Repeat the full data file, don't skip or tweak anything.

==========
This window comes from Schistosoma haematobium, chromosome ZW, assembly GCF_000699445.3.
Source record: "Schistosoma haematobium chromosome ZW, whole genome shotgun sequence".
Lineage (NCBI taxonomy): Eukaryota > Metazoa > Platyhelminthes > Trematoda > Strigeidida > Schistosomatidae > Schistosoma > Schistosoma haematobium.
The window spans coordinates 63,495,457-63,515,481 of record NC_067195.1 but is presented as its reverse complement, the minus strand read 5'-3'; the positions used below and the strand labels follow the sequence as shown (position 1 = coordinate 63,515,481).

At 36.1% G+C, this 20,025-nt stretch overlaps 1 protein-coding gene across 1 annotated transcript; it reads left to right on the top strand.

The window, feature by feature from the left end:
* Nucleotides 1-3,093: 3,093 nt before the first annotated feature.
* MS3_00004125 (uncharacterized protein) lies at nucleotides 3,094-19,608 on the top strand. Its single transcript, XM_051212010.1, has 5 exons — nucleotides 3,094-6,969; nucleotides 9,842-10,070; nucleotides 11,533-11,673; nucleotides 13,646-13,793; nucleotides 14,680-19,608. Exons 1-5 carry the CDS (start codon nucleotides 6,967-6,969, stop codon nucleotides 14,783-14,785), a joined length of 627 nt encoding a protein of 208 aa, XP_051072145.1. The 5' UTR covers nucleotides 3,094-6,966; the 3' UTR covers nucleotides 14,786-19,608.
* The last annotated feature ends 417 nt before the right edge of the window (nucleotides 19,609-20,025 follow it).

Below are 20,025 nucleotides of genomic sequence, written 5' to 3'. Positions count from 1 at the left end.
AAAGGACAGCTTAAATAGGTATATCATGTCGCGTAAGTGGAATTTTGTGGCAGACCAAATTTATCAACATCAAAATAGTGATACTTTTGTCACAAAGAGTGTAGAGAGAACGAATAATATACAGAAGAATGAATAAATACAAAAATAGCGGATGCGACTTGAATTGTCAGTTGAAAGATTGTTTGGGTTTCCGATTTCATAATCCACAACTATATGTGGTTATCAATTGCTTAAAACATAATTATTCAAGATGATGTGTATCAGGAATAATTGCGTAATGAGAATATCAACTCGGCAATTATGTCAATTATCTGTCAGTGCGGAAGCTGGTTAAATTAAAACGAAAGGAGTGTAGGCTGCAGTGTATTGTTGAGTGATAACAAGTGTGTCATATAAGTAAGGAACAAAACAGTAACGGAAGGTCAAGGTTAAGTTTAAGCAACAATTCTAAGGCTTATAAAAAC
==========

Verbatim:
This window comes from Schistosoma haematobium, chromosome ZW, assembly GCF_000699445.3.
Source record: "Schistosoma haematobium chromosome ZW, whole genome shotgun sequence".
Lineage (NCBI taxonomy): Eukaryota > Metazoa > Platyhelminthes > Trematoda > Strigeidida > Schistosomatidae > Schistosoma > Schistosoma haematobium.
The window spans coordinates 63,495,457-63,515,481 of record NC_067195.1 but is presented as its reverse complement, the minus strand read 5'-3'; the positions used below and the strand labels follow the sequence as shown (position 1 = coordinate 63,515,481).

At 36.1% G+C, this 20,025-nt stretch overlaps 1 protein-coding gene across 1 annotated transcript; it reads left to right on the top strand.

The window, feature by feature from the left end:
* Nucleotides 1-3,093: 3,093 nt before the first annotated feature.
* MS3_00004125 (uncharacterized protein) lies at nucleotides 3,094-19,608 on the top strand. Its single transcript, XM_051212010.1, has 5 exons — nucleotides 3,094-6,969; nucleotides 9,842-10,070; nucleotides 11,533-11,673; nucleotides 13,646-13,793; nucleotides 14,680-19,608. Exons 1-5 carry the CDS (start codon nucleotides 6,967-6,969, stop codon nucleotides 14,783-14,785), a joined length of 627 nt encoding a protein of 208 aa, XP_051072145.1. The 5' UTR covers nucleotides 3,094-6,966; the 3' UTR covers nucleotides 14,786-19,608.
* The last annotated feature ends 417 nt before the right edge of the window (nucleotides 19,609-20,025 follow it).

Below are 20,025 nucleotides of genomic sequence, written 5' to 3'. Positions count from 1 at the left end.
AAAGGACAGCTTAAATAGGTATATCATGTCGCGTAAGTGGAATTTTGTGGCAGACCAAATTTATCAACATCAAAATAGTGATACTTTTGTCACAAAGAGTGTAGAGAGAACGAATAATATACAGAAGAATGAATAAATACAAAAATAGCGGATGCGACTTGAATTGTCAGTTGAAAGATTGTTTGGGTTTCCGATTTCATAATCCACAACTATATGTGGTTATCAATTGCTTAAAACATAATTATTCAAGATGATGTGTATCAGGAATAATTGCGTAATGAGAATATCAACTCGGCAATTATGTCAATTATCTGTCAGTGCGGAAGCTGGTTAAATTAAAACGAAAGGAGTGTAGGCTGCAGTGTATTGTTGAGTGATAACAAGTGTGTCATATAAGTAAGGAACAAAACAGTAACGGAAGGTCAAGGTTAAGTTTAAGCAACAATTCTAAGGCTTATAAAAAC